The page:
In 1818, Sir John Ross was on a voyage which was an attempt to discover the long-sought-after Northwest Passage. Ross's ship reached Lancaster Sound in Canada. The Northwest Passage was straight ahead, but John Ross did not go in that direction because he saw, or thought he saw, in the distance, a land mass with mountains, which he believed made going any further simply impossible. He named the mountain range of this supposed land mass "Crocker Mountains". He gave up and returned to England, despite the protests of several of his officers, including First Mate William Edward Parry and Edward Sabine. The account of his voyage, published a year later, brought to light their disagreement, and the ensuing controversy over the existence of Crocker Mountains ruined his reputation. Just a year later William Edward Parry was able to sail further west, through those non-existent mountains.Song for tonight (for the line "I still dream of Dad. Though he died." Although today I was dreaming mostly about Silent Hill and Charlie and the Chocolate Factory, of all fucked up combinations):
Ross's second mistake was to name the apparent mountain range after the First Secretary of the Admiralty. Naming what was in fact a mirage after such a high official cost Sir John Ross dearly: he was refused ship and money for his subsequent expeditions, and was forced to use private funding instead.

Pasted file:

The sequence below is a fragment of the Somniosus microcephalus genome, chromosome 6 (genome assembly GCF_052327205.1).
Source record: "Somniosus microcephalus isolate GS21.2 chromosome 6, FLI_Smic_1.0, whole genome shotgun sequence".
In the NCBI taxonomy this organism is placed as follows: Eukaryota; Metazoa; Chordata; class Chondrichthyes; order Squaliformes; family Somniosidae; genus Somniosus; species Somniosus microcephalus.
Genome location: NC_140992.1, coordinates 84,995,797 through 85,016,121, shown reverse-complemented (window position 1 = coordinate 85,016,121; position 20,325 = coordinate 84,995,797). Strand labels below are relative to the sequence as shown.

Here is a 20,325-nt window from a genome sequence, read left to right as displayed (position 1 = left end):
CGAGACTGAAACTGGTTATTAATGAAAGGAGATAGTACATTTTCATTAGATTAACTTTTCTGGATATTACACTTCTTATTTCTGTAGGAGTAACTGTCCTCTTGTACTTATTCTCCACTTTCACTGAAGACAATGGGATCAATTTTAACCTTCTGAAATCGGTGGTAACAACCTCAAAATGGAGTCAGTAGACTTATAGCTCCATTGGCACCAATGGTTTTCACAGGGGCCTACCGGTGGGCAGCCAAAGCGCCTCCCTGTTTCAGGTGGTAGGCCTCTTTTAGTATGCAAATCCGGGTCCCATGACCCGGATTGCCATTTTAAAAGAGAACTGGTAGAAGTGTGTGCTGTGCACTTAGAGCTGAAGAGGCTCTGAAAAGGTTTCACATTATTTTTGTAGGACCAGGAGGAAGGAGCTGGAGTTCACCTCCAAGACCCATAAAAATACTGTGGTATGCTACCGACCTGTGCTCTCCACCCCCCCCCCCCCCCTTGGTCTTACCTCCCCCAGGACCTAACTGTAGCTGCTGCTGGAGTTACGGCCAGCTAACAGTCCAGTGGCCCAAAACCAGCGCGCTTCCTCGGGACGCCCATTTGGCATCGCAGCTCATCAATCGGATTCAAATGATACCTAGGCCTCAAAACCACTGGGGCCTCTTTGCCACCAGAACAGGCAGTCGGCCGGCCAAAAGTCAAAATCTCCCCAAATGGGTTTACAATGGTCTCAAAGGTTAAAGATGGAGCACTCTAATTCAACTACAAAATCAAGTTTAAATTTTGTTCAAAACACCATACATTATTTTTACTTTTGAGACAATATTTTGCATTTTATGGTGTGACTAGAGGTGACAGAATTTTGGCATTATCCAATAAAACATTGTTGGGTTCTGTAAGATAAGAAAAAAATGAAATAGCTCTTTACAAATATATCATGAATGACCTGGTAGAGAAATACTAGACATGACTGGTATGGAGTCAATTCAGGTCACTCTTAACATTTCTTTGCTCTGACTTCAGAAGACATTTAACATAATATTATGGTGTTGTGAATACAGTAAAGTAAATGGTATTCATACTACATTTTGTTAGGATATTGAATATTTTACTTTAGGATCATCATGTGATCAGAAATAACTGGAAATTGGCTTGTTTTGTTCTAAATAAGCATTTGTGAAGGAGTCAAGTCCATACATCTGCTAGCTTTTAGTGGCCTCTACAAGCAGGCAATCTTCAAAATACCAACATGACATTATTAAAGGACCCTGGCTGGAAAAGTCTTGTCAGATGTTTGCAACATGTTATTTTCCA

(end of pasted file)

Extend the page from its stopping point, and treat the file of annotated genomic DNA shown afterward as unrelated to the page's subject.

By an odd coincidence, during a 1906 expedition 88 years after Ross's expedition, Robert Peary gave the name Crocker Land to a land mass which he believed he saw in the distance, northwest from the highest point of Cape Thomas Hubbard, which is situated in what is now the northern Canadian territory of Nunavut. Peary named the apparent land mass after the late George Crocker of the Peary Arctic Club. Peary estimated the landmass to be 130 miles away, at about 83 degrees N, longitude 100 degrees W.
In 1913, Donald Baxter MacMillan organised the Crocker Land Expedition which set out to reach and explore Crocker Land. On 21 April the members of the expedition saw what appeared to be a huge island on the north-western horizon. As MacMillan later said, "Hills, valleys, snow-capped peaks extending through at least one hundred and twenty degrees of the horizon.”
Piugaattoq, a member of the expedition and a Inuit hunter with 20 years of experience of the area, explained that this was just an illusion. He called it "poo-jok", which means mist. However MacMillan insisted that they press on, despite the fact that it was late in the season and the sea-ice was breaking up. For five days they went on, following the mirage, until on 27 April, having covered some 125 miles (201 km) of dangerous sea-ice, MacMillan was forced to admit that Piugaattoq was right. Crocker Land was in fact a mirage, probably a Fata Morgana.